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132. What makes you angriest?  
22:32:00, August 1st, 2006
 
 
John Henry Holliday, DDS
That is an easy question to answer.
There is something that surely angers me beyond mere emotion, in righteous offence.
Betrayal.
I am not guilty, have not been guilty, of this above all.
But I have been betrayed, and I have met betrayal. It is the worst evil in this world. I do not count errors in judgement. For betrayal, there must be a certain trust, a rare commodity. And there must be intent to destroy that trust while it is held.


  • The first betrayal was that which led to the war. I will leave that for now also, for the world is strange now and so much has been forgotten.
    - I was a child, so young, so free, all the world before me in my beloved Georgia, all my family, food, health - everything. I could do nothing but live and help my family, my people, my world to live also.

  • The second was my father, who betrayed my mama's memory, my uncles and aunts, the family we had all been, and I.
    - I left as soon as I could, to my uncle, my cousins, school, and again an attempt at life.

  • The third was Kate, who lied to Behan and everyone about the Benson stage robbery, and would have had me killed in Tombstone.
    - I gave her $1000 to leave town, and I never saw her again. Wyatt helped me.

  • The fourth was Ike Clanton. He did not betray me, but he tried to betray my friend Billy Leonard. He did his very worst.
    - We all know the result of that little fiasco.

  • The fifth was the men who shot Virgil and Morgan unaware.
    - We did our best, Wyatt and I, and the others.

  • The sixth was the man who tried to shake me down in Denver, to take advantage of my kindness to a poor boy.
    - You do not hear much about him now, do you?

  • The seventh was Billy Allen in Leadville, who tried to kill me for old grievance under seemingly innocent pretext.
    - I tried to kill him, to defend myself, surely, but I was still filled with the old anger, ill as I was.


I met each of these with courage and rage. Sometimes I feel like St. Michael, with the scales in one hand to judge the unworthy, and a Lightning in the other, in place of a sword, to send them to Hell. It is true; I did not literally kill them all. But they died to me, and I sent them all to Hell nonetheless, and there is no doubt in my mind that they arrived there, eventually. I left Georgia and I left Wyatt. I do not think that was because I was betrayed or betraying, exactly. Perhaps I was punishing myself for the seeds of it within me. Perhaps I was prudently preventing myself from doing what I would later regret. There are contradictions, sometimes. A choice between two evils. Sometimes I have decided in a split second. Sometimes I have hesitated slightly, and the further thought required on such occasions always firms my resolve and steadies my hand. Sometimes I have removed myself rather than choose which harm to take unto my cause. Loyalty above all! But that love and duty sometimes demands one relinquish one's own honour. Or - I will swallow my arrogance and admit it - relinquish what one would hold to in one's own pure selfishness. And I sometimes cannot do it, cannot bear it. There are times when I have been human, after all. There are those who would pick other occasions as fingerposts to this fact, but they are wrong.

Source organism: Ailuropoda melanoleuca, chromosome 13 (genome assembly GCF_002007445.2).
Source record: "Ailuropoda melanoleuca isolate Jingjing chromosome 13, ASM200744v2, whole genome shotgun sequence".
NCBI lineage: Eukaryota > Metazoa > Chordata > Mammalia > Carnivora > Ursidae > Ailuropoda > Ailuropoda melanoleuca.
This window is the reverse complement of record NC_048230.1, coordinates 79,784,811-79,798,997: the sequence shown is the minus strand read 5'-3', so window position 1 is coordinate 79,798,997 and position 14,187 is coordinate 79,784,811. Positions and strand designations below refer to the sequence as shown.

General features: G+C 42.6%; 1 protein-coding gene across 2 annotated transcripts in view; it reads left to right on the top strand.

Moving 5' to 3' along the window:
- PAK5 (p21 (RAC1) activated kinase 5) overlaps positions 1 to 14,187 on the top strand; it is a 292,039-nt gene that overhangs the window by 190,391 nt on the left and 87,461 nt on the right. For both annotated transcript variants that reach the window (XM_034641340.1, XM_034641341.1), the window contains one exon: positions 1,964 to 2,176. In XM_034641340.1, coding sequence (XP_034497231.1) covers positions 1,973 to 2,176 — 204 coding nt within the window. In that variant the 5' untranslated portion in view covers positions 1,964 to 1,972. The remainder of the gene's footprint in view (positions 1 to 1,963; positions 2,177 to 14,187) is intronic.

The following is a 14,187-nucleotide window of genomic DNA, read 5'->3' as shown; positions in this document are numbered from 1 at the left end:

Name: John H. Holliday, DDS.
Fandom: History.
Word Count: 615.
Please comment if you wish.
Nulli Virtute Secundus
affect: contemplativecontemplative
 
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